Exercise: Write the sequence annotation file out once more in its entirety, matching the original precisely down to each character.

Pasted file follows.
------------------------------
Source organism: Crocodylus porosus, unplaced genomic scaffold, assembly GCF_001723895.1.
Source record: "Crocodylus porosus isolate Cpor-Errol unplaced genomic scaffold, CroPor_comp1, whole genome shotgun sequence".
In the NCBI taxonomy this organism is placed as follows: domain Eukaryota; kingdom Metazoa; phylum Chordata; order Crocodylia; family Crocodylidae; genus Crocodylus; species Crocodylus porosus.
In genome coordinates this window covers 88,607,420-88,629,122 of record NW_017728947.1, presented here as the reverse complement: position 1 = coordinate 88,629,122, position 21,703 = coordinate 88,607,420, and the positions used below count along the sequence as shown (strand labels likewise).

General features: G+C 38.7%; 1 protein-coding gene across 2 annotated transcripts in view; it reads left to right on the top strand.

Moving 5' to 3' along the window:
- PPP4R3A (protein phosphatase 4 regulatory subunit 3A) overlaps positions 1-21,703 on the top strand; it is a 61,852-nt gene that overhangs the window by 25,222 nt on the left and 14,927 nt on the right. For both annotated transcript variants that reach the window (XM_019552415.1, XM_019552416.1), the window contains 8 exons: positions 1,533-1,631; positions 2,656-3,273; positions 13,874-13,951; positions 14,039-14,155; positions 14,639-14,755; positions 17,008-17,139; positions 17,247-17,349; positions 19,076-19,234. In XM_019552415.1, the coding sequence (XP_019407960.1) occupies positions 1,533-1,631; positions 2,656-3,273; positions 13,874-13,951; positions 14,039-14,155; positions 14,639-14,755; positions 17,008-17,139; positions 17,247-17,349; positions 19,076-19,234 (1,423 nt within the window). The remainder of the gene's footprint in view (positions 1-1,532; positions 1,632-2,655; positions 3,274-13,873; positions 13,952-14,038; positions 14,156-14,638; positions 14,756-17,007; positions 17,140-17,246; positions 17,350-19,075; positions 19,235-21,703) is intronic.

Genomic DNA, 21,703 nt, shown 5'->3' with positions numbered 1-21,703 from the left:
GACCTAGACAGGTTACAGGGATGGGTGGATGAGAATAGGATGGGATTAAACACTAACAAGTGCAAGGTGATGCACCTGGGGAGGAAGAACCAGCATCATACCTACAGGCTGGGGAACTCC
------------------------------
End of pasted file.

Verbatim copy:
Source organism: Crocodylus porosus, unplaced genomic scaffold, assembly GCF_001723895.1.
Source record: "Crocodylus porosus isolate Cpor-Errol unplaced genomic scaffold, CroPor_comp1, whole genome shotgun sequence".
In the NCBI taxonomy this organism is placed as follows: domain Eukaryota; kingdom Metazoa; phylum Chordata; order Crocodylia; family Crocodylidae; genus Crocodylus; species Crocodylus porosus.
In genome coordinates this window covers 88,607,420-88,629,122 of record NW_017728947.1, presented here as the reverse complement: position 1 = coordinate 88,629,122, position 21,703 = coordinate 88,607,420, and the positions used below count along the sequence as shown (strand labels likewise).

General features: G+C 38.7%; 1 protein-coding gene across 2 annotated transcripts in view; it reads left to right on the top strand.

Moving 5' to 3' along the window:
- PPP4R3A (protein phosphatase 4 regulatory subunit 3A) overlaps positions 1-21,703 on the top strand; it is a 61,852-nt gene that overhangs the window by 25,222 nt on the left and 14,927 nt on the right. For both annotated transcript variants that reach the window (XM_019552415.1, XM_019552416.1), the window contains 8 exons: positions 1,533-1,631; positions 2,656-3,273; positions 13,874-13,951; positions 14,039-14,155; positions 14,639-14,755; positions 17,008-17,139; positions 17,247-17,349; positions 19,076-19,234. In XM_019552415.1, the coding sequence (XP_019407960.1) occupies positions 1,533-1,631; positions 2,656-3,273; positions 13,874-13,951; positions 14,039-14,155; positions 14,639-14,755; positions 17,008-17,139; positions 17,247-17,349; positions 19,076-19,234 (1,423 nt within the window). The remainder of the gene's footprint in view (positions 1-1,532; positions 1,632-2,655; positions 3,274-13,873; positions 13,952-14,038; positions 14,156-14,638; positions 14,756-17,007; positions 17,140-17,246; positions 17,350-19,075; positions 19,235-21,703) is intronic.

Genomic DNA, 21,703 nt, shown 5'->3' with positions numbered 1-21,703 from the left:
GACCTAGACAGGTTACAGGGATGGGTGGATGAGAATAGGATGGGATTAAACACTAACAAGTGCAAGGTGATGCACCTGGGGAGGAAGAACCAGCATCATACCTACAGGCTGGGGAACTCC